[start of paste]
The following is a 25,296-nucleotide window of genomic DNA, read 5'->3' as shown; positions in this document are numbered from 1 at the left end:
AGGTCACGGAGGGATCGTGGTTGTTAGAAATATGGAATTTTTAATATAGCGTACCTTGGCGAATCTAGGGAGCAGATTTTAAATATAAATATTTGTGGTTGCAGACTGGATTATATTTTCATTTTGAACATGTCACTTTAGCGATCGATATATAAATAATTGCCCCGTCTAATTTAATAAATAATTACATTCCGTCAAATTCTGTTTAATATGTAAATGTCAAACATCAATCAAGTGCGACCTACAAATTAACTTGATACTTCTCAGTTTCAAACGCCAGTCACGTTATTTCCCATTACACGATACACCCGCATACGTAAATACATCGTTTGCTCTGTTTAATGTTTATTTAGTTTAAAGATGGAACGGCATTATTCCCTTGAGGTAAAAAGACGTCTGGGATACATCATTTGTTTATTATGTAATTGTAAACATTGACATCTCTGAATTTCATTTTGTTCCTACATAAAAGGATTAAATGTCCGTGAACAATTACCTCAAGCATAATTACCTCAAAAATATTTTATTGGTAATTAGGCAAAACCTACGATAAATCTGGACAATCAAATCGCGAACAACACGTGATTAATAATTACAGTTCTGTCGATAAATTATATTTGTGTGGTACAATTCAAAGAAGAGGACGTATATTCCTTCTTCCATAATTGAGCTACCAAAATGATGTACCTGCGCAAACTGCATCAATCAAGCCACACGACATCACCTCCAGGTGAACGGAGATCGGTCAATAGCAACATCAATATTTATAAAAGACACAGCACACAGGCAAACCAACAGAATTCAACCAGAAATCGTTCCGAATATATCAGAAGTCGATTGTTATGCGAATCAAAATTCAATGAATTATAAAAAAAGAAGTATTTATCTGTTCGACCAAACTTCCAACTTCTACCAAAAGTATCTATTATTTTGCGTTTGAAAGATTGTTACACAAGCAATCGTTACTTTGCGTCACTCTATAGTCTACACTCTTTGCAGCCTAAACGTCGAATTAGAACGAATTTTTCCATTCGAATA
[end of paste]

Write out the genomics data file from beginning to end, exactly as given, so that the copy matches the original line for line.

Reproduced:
The following is a 25,296-nucleotide window of genomic DNA, read 5'->3' as shown; positions in this document are numbered from 1 at the left end:
AGGTCACGGAGGGATCGTGGTTGTTAGAAATATGGAATTTTTAATATAGCGTACCTTGGCGAATCTAGGGAGCAGATTTTAAATATAAATATTTGTGGTTGCAGACTGGATTATATTTTCATTTTGAACATGTCACTTTAGCGATCGATATATAAATAATTGCCCCGTCTAATTTAATAAATAATTACATTCCGTCAAATTCTGTTTAATATGTAAATGTCAAACATCAATCAAGTGCGACCTACAAATTAACTTGATACTTCTCAGTTTCAAACGCCAGTCACGTTATTTCCCATTACACGATACACCCGCATACGTAAATACATCGTTTGCTCTGTTTAATGTTTATTTAGTTTAAAGATGGAACGGCATTATTCCCTTGAGGTAAAAAGACGTCTGGGATACATCATTTGTTTATTATGTAATTGTAAACATTGACATCTCTGAATTTCATTTTGTTCCTACATAAAAGGATTAAATGTCCGTGAACAATTACCTCAAGCATAATTACCTCAAAAATATTTTATTGGTAATTAGGCAAAACCTACGATAAATCTGGACAATCAAATCGCGAACAACACGTGATTAATAATTACAGTTCTGTCGATAAATTATATTTGTGTGGTACAATTCAAAGAAGAGGACGTATATTCCTTCTTCCATAATTGAGCTACCAAAATGATGTACCTGCGCAAACTGCATCAATCAAGCCACACGACATCACCTCCAGGTGAACGGAGATCGGTCAATAGCAACATCAATATTTATAAAAGACACAGCACACAGGCAAACCAACAGAATTCAACCAGAAATCGTTCCGAATATATCAGAAGTCGATTGTTATGCGAATCAAAATTCAATGAATTATAAAAAAAGAAGTATTTATCTGTTCGACCAAACTTCCAACTTCTACCAAAAGTATCTATTATTTTGCGTTTGAAAGATTGTTACACAAGCAATCGTTACTTTGCGTCACTCTATAGTCTACACTCTTTGCAGCCTAAACGTCGAATTAGAACGAATTTTTCCATTCGAATA